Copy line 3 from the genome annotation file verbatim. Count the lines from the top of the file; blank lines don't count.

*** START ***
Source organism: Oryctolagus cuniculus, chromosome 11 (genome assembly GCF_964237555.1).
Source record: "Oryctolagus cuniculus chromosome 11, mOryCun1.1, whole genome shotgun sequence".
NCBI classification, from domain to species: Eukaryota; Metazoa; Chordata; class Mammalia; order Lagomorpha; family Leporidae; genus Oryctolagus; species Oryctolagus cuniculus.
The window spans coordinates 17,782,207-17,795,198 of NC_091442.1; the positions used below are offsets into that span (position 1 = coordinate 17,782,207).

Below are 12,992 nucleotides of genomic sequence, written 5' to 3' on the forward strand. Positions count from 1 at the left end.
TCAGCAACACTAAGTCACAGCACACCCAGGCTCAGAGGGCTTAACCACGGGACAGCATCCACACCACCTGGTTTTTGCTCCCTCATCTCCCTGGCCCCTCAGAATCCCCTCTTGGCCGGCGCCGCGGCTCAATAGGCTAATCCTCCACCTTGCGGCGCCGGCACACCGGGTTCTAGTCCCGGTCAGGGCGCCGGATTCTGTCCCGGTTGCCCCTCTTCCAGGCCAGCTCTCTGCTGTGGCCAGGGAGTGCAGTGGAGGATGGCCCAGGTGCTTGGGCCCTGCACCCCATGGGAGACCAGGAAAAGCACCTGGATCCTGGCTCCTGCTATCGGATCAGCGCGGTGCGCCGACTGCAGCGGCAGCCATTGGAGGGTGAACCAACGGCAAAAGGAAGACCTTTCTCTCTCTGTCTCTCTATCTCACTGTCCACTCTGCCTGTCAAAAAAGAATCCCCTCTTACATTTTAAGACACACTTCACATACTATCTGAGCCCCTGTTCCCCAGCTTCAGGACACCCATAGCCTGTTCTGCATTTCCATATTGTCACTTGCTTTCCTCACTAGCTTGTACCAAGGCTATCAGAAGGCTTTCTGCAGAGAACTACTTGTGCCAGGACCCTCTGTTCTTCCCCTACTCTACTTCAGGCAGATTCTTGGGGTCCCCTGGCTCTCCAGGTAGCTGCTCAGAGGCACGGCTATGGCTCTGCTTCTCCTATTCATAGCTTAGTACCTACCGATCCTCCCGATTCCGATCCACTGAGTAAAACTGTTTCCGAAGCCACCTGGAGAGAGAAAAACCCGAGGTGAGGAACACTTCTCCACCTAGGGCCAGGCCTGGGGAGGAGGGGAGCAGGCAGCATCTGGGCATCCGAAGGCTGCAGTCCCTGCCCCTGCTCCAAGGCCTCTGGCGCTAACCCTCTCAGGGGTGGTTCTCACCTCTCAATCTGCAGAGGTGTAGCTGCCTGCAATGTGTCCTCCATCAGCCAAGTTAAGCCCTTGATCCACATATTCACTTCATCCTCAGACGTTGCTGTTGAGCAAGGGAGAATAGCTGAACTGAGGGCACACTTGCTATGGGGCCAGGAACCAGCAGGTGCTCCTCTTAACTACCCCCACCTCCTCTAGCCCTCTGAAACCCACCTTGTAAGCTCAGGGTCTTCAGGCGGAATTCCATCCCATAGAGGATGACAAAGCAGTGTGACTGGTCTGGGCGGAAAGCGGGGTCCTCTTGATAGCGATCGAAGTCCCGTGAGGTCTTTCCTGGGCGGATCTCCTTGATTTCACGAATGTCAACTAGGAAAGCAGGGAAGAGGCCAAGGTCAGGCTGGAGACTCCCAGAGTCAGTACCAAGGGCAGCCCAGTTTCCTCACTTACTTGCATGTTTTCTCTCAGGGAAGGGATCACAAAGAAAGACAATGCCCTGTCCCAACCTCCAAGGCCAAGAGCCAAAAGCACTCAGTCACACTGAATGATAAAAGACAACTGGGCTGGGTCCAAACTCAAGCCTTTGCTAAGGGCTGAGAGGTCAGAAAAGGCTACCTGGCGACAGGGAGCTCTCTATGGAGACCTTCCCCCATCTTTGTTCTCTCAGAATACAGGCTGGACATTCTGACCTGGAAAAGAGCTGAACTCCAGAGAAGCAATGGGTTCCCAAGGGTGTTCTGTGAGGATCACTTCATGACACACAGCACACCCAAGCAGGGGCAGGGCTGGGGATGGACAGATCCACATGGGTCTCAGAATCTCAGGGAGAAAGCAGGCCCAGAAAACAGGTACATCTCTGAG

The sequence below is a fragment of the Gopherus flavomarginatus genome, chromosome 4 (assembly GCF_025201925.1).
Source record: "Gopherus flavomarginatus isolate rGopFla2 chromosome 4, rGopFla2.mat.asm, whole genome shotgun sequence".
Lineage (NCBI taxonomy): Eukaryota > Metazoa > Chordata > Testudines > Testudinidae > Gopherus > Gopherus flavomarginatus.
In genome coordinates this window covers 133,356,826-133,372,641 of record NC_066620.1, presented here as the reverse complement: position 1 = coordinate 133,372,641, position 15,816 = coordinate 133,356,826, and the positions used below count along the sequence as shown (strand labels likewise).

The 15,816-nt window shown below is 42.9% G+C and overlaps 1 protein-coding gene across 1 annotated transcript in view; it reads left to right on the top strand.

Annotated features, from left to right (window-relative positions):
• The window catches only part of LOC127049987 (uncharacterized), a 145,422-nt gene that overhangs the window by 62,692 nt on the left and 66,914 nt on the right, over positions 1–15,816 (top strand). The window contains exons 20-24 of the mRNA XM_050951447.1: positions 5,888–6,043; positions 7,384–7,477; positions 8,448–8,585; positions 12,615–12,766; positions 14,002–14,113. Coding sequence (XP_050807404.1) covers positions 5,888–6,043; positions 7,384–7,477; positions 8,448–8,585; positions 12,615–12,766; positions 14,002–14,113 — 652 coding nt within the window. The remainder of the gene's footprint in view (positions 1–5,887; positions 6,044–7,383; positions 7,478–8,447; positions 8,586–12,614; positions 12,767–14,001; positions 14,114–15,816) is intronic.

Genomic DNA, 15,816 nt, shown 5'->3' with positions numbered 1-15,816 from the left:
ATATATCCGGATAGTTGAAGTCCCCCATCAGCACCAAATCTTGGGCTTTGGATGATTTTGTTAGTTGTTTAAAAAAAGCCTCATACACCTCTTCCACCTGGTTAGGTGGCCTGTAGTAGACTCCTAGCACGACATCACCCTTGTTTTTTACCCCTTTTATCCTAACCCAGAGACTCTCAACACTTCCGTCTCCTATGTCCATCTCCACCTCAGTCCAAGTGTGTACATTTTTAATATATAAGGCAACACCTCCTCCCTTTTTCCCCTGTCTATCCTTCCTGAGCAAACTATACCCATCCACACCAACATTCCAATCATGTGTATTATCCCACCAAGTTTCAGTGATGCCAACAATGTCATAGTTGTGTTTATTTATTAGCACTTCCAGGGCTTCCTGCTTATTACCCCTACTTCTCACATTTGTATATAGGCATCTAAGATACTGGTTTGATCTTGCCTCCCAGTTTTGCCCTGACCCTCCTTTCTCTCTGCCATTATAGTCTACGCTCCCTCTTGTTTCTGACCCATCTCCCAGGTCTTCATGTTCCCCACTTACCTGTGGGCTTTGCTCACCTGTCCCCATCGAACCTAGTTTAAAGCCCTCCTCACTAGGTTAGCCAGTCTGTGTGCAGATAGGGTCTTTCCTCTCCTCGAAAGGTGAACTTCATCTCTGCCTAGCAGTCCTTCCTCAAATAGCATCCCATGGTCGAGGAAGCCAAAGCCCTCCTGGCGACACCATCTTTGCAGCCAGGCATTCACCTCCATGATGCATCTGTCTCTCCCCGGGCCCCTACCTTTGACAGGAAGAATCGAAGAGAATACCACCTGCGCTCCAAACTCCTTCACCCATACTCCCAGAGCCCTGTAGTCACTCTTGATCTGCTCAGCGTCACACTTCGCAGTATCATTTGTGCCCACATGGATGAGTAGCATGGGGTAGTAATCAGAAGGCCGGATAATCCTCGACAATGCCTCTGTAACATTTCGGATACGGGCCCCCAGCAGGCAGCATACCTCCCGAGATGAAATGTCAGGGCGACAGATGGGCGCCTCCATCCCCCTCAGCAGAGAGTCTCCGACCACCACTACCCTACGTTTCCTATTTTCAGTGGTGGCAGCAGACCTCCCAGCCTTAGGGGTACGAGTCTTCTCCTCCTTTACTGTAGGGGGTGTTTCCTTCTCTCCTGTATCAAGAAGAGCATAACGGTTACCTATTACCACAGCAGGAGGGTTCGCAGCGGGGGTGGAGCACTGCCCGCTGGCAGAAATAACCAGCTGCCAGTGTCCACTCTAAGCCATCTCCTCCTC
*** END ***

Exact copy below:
NCBI classification, from domain to species: Eukaryota; Metazoa; Chordata; class Mammalia; order Lagomorpha; family Leporidae; genus Oryctolagus; species Oryctolagus cuniculus.